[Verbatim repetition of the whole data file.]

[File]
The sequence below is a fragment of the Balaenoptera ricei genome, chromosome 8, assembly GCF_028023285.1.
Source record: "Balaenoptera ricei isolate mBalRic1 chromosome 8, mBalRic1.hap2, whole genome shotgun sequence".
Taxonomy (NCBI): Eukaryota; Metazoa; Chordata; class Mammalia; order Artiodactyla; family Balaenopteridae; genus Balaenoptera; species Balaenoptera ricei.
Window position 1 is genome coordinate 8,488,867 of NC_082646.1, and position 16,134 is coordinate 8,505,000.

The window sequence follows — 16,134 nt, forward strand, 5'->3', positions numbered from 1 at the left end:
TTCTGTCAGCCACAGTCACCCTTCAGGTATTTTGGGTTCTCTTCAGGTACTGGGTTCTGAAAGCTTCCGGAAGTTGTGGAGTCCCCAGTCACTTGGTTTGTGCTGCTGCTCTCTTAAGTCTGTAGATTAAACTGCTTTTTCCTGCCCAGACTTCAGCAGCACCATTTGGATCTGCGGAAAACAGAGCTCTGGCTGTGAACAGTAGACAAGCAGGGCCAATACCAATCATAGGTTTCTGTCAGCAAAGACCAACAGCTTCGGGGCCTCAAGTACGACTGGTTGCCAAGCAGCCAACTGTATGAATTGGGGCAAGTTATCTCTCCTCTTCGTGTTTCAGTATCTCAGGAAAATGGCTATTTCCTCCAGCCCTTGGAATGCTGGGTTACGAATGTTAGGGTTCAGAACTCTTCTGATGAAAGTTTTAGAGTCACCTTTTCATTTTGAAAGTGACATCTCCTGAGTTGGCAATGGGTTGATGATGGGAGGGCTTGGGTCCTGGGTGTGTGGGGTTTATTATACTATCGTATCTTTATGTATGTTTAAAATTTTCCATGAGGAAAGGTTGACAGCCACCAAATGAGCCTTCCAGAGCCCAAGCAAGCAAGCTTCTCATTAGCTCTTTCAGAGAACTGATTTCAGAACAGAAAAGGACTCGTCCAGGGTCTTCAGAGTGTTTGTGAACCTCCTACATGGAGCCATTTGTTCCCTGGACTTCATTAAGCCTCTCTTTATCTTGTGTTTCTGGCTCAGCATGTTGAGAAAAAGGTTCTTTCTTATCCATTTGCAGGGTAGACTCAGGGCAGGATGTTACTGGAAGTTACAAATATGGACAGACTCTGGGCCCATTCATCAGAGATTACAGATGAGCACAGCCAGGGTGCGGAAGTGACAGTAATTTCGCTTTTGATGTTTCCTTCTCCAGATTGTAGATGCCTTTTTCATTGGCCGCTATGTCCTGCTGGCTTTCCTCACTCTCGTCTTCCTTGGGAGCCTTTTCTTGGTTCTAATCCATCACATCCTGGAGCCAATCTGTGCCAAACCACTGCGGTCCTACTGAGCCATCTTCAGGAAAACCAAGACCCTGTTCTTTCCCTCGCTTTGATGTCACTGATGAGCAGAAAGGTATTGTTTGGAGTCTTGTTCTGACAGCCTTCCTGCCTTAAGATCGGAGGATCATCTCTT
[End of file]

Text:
The sequence below is a fragment of the Balaenoptera ricei genome, chromosome 8, assembly GCF_028023285.1.
Source record: "Balaenoptera ricei isolate mBalRic1 chromosome 8, mBalRic1.hap2, whole genome shotgun sequence".
Taxonomy (NCBI): Eukaryota; Metazoa; Chordata; class Mammalia; order Artiodactyla; family Balaenopteridae; genus Balaenoptera; species Balaenoptera ricei.
Window position 1 is genome coordinate 8,488,867 of NC_082646.1, and position 16,134 is coordinate 8,505,000.

The window sequence follows — 16,134 nt, forward strand, 5'->3', positions numbered from 1 at the left end:
TTCTGTCAGCCACAGTCACCCTTCAGGTATTTTGGGTTCTCTTCAGGTACTGGGTTCTGAAAGCTTCCGGAAGTTGTGGAGTCCCCAGTCACTTGGTTTGTGCTGCTGCTCTCTTAAGTCTGTAGATTAAACTGCTTTTTCCTGCCCAGACTTCAGCAGCACCATTTGGATCTGCGGAAAACAGAGCTCTGGCTGTGAACAGTAGACAAGCAGGGCCAATACCAATCATAGGTTTCTGTCAGCAAAGACCAACAGCTTCGGGGCCTCAAGTACGACTGGTTGCCAAGCAGCCAACTGTATGAATTGGGGCAAGTTATCTCTCCTCTTCGTGTTTCAGTATCTCAGGAAAATGGCTATTTCCTCCAGCCCTTGGAATGCTGGGTTACGAATGTTAGGGTTCAGAACTCTTCTGATGAAAGTTTTAGAGTCACCTTTTCATTTTGAAAGTGACATCTCCTGAGTTGGCAATGGGTTGATGATGGGAGGGCTTGGGTCCTGGGTGTGTGGGGTTTATTATACTATCGTATCTTTATGTATGTTTAAAATTTTCCATGAGGAAAGGTTGACAGCCACCAAATGAGCCTTCCAGAGCCCAAGCAAGCAAGCTTCTCATTAGCTCTTTCAGAGAACTGATTTCAGAACAGAAAAGGACTCGTCCAGGGTCTTCAGAGTGTTTGTGAACCTCCTACATGGAGCCATTTGTTCCCTGGACTTCATTAAGCCTCTCTTTATCTTGTGTTTCTGGCTCAGCATGTTGAGAAAAAGGTTCTTTCTTATCCATTTGCAGGGTAGACTCAGGGCAGGATGTTACTGGAAGTTACAAATATGGACAGACTCTGGGCCCATTCATCAGAGATTACAGATGAGCACAGCCAGGGTGCGGAAGTGACAGTAATTTCGCTTTTGATGTTTCCTTCTCCAGATTGTAGATGCCTTTTTCATTGGCCGCTATGTCCTGCTGGCTTTCCTCACTCTCGTCTTCCTTGGGAGCCTTTTCTTGGTTCTAATCCATCACATCCTGGAGCCAATCTGTGCCAAACCACTGCGGTCCTACTGAGCCATCTTCAGGAAAACCAAGACCCTGTTCTTTCCCTCGCTTTGATGTCACTGATGAGCAGAAAGGTATTGTTTGGAGTCTTGTTCTGACAGCCTTCCTGCCTTAAGATCGGAGGATCATCTCTT